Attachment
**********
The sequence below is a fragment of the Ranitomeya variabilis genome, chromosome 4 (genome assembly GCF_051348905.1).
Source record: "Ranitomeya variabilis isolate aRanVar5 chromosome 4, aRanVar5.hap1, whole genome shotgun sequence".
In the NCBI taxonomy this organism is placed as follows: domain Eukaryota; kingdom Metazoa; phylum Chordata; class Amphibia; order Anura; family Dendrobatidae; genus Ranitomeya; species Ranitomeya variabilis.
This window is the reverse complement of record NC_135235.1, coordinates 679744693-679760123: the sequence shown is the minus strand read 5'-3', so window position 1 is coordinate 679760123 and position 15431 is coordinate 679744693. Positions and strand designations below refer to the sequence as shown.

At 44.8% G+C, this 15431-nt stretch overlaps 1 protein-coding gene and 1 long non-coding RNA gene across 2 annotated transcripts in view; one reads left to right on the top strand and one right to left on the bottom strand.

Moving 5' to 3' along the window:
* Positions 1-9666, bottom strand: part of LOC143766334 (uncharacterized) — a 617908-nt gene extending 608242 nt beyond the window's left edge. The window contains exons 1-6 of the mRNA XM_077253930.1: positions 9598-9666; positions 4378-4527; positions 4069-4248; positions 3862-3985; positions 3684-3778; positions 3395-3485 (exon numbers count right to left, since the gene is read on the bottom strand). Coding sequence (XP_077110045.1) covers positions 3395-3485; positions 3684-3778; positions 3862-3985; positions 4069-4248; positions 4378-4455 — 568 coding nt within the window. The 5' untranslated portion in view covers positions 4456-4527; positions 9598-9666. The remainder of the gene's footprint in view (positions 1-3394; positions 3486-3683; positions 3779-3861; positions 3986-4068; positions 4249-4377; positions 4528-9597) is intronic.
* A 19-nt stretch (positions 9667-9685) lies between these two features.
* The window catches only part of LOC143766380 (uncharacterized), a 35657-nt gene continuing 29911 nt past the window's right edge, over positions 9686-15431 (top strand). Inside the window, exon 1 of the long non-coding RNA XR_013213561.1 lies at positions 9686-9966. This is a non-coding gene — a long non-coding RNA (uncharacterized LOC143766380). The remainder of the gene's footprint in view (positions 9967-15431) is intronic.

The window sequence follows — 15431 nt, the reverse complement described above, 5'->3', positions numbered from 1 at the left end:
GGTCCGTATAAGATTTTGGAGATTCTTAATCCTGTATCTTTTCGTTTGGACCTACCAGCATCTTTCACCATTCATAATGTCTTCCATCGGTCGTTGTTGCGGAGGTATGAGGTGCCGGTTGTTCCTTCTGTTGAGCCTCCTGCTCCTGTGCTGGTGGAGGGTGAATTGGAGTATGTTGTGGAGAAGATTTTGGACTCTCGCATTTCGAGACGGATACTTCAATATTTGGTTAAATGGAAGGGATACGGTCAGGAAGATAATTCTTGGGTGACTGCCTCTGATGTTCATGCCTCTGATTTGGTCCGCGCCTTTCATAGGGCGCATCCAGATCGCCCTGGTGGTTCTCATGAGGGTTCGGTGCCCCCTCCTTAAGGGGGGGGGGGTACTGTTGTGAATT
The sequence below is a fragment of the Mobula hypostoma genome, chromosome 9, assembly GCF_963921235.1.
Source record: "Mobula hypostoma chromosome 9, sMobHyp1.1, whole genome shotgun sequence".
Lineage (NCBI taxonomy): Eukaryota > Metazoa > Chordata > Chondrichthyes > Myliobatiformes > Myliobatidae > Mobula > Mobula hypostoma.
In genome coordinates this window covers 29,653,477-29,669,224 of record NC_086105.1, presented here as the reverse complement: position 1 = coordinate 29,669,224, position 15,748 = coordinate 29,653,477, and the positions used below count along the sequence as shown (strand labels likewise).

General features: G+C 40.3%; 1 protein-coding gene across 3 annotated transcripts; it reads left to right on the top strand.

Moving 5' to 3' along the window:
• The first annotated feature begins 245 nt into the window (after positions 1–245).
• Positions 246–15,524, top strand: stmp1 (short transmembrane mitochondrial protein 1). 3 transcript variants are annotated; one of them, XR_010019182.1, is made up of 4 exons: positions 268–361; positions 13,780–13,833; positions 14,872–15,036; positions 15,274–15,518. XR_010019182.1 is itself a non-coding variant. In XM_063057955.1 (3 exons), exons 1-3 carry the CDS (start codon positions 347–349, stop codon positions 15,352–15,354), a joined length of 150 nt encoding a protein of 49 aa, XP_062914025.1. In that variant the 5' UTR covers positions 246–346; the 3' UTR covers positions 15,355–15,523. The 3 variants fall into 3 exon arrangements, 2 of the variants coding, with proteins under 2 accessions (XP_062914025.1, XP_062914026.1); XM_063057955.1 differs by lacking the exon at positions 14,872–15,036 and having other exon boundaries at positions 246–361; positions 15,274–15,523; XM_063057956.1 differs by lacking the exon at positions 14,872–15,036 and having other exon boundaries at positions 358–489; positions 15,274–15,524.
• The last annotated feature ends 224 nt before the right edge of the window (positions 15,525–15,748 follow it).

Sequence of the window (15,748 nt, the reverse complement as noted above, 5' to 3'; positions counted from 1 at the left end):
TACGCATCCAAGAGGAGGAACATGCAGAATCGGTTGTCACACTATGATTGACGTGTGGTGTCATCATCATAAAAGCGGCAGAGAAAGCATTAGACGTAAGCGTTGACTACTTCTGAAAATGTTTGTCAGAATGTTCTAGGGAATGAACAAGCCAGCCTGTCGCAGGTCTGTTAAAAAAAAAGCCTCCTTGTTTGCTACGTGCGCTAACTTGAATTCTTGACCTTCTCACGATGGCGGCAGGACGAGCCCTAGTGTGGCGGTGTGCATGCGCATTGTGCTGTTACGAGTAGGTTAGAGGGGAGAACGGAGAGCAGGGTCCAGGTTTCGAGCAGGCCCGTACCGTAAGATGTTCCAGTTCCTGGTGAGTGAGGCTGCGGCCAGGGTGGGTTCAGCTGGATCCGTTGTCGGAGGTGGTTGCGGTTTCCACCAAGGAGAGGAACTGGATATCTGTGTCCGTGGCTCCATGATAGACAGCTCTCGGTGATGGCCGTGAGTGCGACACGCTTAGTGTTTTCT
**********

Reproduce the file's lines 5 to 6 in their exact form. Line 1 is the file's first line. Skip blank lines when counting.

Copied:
At 44.8% G+C, this 15431-nt stretch overlaps 1 protein-coding gene and 1 long non-coding RNA gene across 2 annotated transcripts in view; one reads left to right on the top strand and one right to left on the bottom strand.

Moving 5' to 3' along the window: